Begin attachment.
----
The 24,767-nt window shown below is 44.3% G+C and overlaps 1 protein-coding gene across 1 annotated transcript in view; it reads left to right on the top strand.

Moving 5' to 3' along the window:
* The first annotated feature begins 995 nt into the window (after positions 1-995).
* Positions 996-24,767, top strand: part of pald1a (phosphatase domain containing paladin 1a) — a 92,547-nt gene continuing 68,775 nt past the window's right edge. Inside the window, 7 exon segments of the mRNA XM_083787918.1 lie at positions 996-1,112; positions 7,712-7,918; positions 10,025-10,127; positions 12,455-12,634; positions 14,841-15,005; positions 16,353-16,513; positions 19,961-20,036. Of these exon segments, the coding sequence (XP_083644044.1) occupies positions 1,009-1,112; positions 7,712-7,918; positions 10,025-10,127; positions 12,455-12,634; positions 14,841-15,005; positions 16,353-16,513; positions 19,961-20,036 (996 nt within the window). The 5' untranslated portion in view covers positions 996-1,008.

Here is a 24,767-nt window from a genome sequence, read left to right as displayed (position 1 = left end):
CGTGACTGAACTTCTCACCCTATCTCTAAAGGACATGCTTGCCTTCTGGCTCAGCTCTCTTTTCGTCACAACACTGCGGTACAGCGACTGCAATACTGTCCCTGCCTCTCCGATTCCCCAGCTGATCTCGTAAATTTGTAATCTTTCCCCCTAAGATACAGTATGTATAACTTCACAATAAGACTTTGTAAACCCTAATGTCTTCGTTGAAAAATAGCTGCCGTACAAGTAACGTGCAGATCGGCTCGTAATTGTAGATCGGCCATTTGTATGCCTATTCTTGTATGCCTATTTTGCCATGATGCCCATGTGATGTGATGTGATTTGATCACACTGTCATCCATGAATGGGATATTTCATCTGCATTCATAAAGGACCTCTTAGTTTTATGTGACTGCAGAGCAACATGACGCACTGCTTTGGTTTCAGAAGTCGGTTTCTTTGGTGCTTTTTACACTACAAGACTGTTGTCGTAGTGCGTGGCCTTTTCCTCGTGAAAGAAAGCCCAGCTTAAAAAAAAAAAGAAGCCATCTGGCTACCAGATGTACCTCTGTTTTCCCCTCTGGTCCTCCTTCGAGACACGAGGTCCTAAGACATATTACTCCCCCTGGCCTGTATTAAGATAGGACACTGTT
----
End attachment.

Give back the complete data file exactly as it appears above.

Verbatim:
The 24,767-nt window shown below is 44.3% G+C and overlaps 1 protein-coding gene across 1 annotated transcript in view; it reads left to right on the top strand.

Moving 5' to 3' along the window:
* The first annotated feature begins 995 nt into the window (after positions 1-995).
* Positions 996-24,767, top strand: part of pald1a (phosphatase domain containing paladin 1a) — a 92,547-nt gene continuing 68,775 nt past the window's right edge. Inside the window, 7 exon segments of the mRNA XM_083787918.1 lie at positions 996-1,112; positions 7,712-7,918; positions 10,025-10,127; positions 12,455-12,634; positions 14,841-15,005; positions 16,353-16,513; positions 19,961-20,036. Of these exon segments, the coding sequence (XP_083644044.1) occupies positions 1,009-1,112; positions 7,712-7,918; positions 10,025-10,127; positions 12,455-12,634; positions 14,841-15,005; positions 16,353-16,513; positions 19,961-20,036 (996 nt within the window). The 5' untranslated portion in view covers positions 996-1,008.

Here is a 24,767-nt window from a genome sequence, read left to right as displayed (position 1 = left end):
CGTGACTGAACTTCTCACCCTATCTCTAAAGGACATGCTTGCCTTCTGGCTCAGCTCTCTTTTCGTCACAACACTGCGGTACAGCGACTGCAATACTGTCCCTGCCTCTCCGATTCCCCAGCTGATCTCGTAAATTTGTAATCTTTCCCCCTAAGATACAGTATGTATAACTTCACAATAAGACTTTGTAAACCCTAATGTCTTCGTTGAAAAATAGCTGCCGTACAAGTAACGTGCAGATCGGCTCGTAATTGTAGATCGGCCATTTGTATGCCTATTCTTGTATGCCTATTTTGCCATGATGCCCATGTGATGTGATGTGATTTGATCACACTGTCATCCATGAATGGGATATTTCATCTGCATTCATAAAGGACCTCTTAGTTTTATGTGACTGCAGAGCAACATGACGCACTGCTTTGGTTTCAGAAGTCGGTTTCTTTGGTGCTTTTTACACTACAAGACTGTTGTCGTAGTGCGTGGCCTTTTCCTCGTGAAAGAAAGCCCAGCTTAAAAAAAAAAAGAAGCCATCTGGCTACCAGATGTACCTCTGTTTTCCCCTCTGGTCCTCCTTCGAGACACGAGGTCCTAAGACATATTACTCCCCCTGGCCTGTATTAAGATAGGACACTGTT